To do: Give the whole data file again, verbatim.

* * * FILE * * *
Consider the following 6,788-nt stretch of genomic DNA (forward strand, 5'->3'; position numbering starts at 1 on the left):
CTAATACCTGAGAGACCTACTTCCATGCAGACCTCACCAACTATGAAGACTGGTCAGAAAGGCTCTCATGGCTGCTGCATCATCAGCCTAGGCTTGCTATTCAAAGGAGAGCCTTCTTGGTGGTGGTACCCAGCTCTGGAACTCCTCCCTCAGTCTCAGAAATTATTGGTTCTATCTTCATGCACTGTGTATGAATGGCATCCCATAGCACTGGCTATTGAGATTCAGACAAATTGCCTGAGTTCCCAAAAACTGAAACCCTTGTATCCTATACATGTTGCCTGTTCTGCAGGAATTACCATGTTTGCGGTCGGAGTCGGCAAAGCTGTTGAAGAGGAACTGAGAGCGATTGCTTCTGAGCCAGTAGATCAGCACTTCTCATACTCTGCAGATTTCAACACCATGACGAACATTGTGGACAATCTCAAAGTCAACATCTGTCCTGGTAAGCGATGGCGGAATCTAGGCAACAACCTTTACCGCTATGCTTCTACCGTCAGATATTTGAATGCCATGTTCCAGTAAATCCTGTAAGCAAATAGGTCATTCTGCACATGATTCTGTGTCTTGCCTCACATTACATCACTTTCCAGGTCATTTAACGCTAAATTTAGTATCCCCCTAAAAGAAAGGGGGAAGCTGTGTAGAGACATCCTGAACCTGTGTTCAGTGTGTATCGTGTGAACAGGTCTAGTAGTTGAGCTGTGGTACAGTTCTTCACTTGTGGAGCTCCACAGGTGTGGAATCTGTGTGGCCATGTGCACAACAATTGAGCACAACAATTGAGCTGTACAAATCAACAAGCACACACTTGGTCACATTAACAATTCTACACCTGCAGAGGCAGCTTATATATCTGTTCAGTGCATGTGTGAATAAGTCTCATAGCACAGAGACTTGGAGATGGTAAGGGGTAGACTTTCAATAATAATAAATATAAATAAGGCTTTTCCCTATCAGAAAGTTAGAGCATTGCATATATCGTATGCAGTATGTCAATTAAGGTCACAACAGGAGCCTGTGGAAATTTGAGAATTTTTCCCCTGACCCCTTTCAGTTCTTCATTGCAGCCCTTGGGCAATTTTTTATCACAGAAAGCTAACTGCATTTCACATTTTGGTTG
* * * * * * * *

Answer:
Consider the following 6,788-nt stretch of genomic DNA (forward strand, 5'->3'; position numbering starts at 1 on the left):
CTAATACCTGAGAGACCTACTTCCATGCAGACCTCACCAACTATGAAGACTGGTCAGAAAGGCTCTCATGGCTGCTGCATCATCAGCCTAGGCTTGCTATTCAAAGGAGAGCCTTCTTGGTGGTGGTACCCAGCTCTGGAACTCCTCCCTCAGTCTCAGAAATTATTGGTTCTATCTTCATGCACTGTGTATGAATGGCATCCCATAGCACTGGCTATTGAGATTCAGACAAATTGCCTGAGTTCCCAAAAACTGAAACCCTTGTATCCTATACATGTTGCCTGTTCTGCAGGAATTACCATGTTTGCGGTCGGAGTCGGCAAAGCTGTTGAAGAGGAACTGAGAGCGATTGCTTCTGAGCCAGTAGATCAGCACTTCTCATACTCTGCAGATTTCAACACCATGACGAACATTGTGGACAATCTCAAAGTCAACATCTGTCCTGGTAAGCGATGGCGGAATCTAGGCAACAACCTTTACCGCTATGCTTCTACCGTCAGATATTTGAATGCCATGTTCCAGTAAATCCTGTAAGCAAATAGGTCATTCTGCACATGATTCTGTGTCTTGCCTCACATTACATCACTTTCCAGGTCATTTAACGCTAAATTTAGTATCCCCCTAAAAGAAAGGGGGAAGCTGTGTAGAGACATCCTGAACCTGTGTTCAGTGTGTATCGTGTGAACAGGTCTAGTAGTTGAGCTGTGGTACAGTTCTTCACTTGTGGAGCTCCACAGGTGTGGAATCTGTGTGGCCATGTGCACAACAATTGAGCACAACAATTGAGCTGTACAAATCAACAAGCACACACTTGGTCACATTAACAATTCTACACCTGCAGAGGCAGCTTATATATCTGTTCAGTGCATGTGTGAATAAGTCTCATAGCACAGAGACTTGGAGATGGTAAGGGGTAGACTTTCAATAATAATAAATATAAATAAGGCTTTTCCCTATCAGAAAGTTAGAGCATTGCATATATCGTATGCAGTATGTCAATTAAGGTCACAACAGGAGCCTGTGGAAATTTGAGAATTTTTCCCCTGACCCCTTTCAGTTCTTCATTGCAGCCCTTGGGCAATTTTTTATCACAGAAAGCTAACTGCATTTCACATTTTGGTTG